"An easement is an interest in the land of another, which entitles the owner of the easement to a limited use or enjoyment of the other's land." (4 Witkin, Summary of Cal. Law (9th ed. 1987) Real Property, § 434, p. 614, italics omitted.) An easement appurtenant to the land is "attached to the land of the owner of the easement, and benefits him as the owner or possessor of that land." (Id., § 435, p. 615.)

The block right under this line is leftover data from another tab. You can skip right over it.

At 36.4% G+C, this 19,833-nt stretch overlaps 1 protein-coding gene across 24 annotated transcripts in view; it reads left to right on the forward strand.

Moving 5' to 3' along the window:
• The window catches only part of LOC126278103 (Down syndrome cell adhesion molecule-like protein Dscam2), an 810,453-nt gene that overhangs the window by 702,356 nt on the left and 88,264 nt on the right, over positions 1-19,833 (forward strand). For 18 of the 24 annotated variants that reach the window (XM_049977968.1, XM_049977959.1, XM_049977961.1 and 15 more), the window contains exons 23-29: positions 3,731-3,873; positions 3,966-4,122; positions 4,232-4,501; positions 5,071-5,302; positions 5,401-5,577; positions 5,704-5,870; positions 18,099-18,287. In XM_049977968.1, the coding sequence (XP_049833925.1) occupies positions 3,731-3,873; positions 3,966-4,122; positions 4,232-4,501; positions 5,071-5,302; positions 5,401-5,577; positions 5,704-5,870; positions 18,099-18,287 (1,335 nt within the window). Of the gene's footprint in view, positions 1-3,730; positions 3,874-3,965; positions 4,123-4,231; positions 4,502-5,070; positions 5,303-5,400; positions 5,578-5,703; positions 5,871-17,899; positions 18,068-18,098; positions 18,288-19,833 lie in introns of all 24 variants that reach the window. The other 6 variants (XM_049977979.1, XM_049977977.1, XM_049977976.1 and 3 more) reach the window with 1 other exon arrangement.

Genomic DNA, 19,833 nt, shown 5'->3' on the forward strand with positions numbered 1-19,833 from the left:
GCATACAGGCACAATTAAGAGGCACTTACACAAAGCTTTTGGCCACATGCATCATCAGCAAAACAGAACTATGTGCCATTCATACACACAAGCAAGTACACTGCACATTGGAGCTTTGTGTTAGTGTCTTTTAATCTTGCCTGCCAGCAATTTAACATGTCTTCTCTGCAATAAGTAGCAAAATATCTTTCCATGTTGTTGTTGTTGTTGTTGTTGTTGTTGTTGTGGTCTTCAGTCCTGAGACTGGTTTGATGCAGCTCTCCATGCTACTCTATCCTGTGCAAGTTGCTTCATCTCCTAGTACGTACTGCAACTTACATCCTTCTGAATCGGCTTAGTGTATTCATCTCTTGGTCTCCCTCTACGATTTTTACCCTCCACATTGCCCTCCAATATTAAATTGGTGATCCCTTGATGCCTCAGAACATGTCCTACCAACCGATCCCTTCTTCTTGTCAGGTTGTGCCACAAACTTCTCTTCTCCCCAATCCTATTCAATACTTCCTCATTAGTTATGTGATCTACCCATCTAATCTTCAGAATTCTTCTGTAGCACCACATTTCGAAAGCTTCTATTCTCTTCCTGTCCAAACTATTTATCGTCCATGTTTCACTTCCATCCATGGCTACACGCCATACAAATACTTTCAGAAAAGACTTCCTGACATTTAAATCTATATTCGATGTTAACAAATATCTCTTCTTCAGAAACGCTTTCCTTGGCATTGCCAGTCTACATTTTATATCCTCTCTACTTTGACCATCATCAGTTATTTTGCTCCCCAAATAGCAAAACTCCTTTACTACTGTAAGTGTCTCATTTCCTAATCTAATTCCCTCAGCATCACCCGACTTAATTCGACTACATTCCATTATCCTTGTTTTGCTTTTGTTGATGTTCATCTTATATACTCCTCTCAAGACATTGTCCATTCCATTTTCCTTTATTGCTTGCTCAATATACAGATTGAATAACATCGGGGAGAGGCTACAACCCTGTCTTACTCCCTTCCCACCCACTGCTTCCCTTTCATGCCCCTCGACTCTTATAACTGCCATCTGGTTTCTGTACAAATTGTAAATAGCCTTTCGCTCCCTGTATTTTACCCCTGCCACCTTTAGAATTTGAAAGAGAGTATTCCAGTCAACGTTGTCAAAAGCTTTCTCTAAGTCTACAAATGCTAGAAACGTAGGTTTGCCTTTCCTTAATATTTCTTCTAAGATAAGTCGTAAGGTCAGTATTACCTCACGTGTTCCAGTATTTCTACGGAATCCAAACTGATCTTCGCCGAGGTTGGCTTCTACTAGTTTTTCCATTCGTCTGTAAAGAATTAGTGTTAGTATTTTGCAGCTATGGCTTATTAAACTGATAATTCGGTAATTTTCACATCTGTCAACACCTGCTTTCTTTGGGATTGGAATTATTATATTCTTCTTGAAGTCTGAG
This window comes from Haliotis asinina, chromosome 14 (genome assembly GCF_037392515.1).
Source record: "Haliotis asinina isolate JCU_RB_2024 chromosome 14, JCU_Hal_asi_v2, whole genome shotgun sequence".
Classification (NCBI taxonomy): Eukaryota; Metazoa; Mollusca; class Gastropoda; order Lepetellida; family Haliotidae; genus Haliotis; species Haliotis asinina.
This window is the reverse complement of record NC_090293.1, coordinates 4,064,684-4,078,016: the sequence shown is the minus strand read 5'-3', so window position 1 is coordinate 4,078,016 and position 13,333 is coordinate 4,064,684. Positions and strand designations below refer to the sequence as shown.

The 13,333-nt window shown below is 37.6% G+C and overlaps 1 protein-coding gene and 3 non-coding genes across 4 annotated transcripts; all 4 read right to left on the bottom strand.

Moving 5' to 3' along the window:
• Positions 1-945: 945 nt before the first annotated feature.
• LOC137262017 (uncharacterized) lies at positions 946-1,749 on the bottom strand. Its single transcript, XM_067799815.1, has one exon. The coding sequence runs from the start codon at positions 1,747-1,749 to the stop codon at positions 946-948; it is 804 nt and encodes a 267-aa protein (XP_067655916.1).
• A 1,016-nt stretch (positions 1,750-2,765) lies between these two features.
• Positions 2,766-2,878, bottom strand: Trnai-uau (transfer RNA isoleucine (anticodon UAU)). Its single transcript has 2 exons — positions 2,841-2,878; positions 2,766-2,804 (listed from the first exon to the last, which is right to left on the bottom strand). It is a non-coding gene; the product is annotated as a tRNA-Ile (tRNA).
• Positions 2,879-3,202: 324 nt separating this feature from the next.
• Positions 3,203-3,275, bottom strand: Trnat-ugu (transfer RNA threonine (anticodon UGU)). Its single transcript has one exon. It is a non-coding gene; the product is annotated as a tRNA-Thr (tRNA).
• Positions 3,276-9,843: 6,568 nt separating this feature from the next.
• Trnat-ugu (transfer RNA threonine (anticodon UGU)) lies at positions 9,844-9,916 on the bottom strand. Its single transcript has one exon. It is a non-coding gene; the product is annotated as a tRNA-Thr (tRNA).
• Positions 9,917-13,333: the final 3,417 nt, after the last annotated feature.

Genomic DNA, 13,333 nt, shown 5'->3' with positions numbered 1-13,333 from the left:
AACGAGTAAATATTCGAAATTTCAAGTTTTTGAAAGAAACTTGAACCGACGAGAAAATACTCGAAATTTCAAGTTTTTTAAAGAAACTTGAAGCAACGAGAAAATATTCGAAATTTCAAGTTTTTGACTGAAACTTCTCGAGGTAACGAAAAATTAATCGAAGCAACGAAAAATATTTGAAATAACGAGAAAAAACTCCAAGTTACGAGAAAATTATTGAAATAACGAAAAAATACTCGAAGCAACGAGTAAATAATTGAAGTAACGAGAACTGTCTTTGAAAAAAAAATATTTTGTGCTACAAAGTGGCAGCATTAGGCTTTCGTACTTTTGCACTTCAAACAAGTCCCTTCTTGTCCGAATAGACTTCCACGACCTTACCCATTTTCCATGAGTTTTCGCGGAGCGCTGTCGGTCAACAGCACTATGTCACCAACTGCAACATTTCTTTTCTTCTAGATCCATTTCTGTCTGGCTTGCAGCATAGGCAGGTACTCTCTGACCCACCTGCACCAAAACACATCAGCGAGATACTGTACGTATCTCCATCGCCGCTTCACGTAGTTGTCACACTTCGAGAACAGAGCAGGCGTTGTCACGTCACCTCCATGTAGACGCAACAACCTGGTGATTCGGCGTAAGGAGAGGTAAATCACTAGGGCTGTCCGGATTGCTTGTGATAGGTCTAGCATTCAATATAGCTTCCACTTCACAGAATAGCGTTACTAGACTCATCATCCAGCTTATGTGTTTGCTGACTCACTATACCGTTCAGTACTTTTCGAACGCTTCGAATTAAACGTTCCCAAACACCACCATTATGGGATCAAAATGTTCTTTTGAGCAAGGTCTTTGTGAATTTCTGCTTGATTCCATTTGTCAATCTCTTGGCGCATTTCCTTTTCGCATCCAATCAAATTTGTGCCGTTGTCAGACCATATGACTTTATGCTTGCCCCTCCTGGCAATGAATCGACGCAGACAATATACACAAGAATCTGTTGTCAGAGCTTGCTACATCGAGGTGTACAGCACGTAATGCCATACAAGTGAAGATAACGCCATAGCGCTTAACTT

"An easement differs from a covenant running with the land and from an equitable servitude, in that these are created by promises concerning the land, which may be enforceable by or binding upon successors to the estate of either party, while an easement is an interest in the land, created by grant or prescription." (4 Witkin, Summary of Cal. Law, supra, Real Property, § 434, p. 615, italics omitted.) A covenant running with the land is created by language in a deed or other document showing an agreement to do or refrain from doing something with respect to use of the land. (Id., § 484, pp. 661-662.) An equitable servitude may be created when a covenant does not run with the land but equity requires that it be enforced. (Id., § 493, p. 670.) [Committee to Save Beverly Highlands v. Beverly Highlands.]
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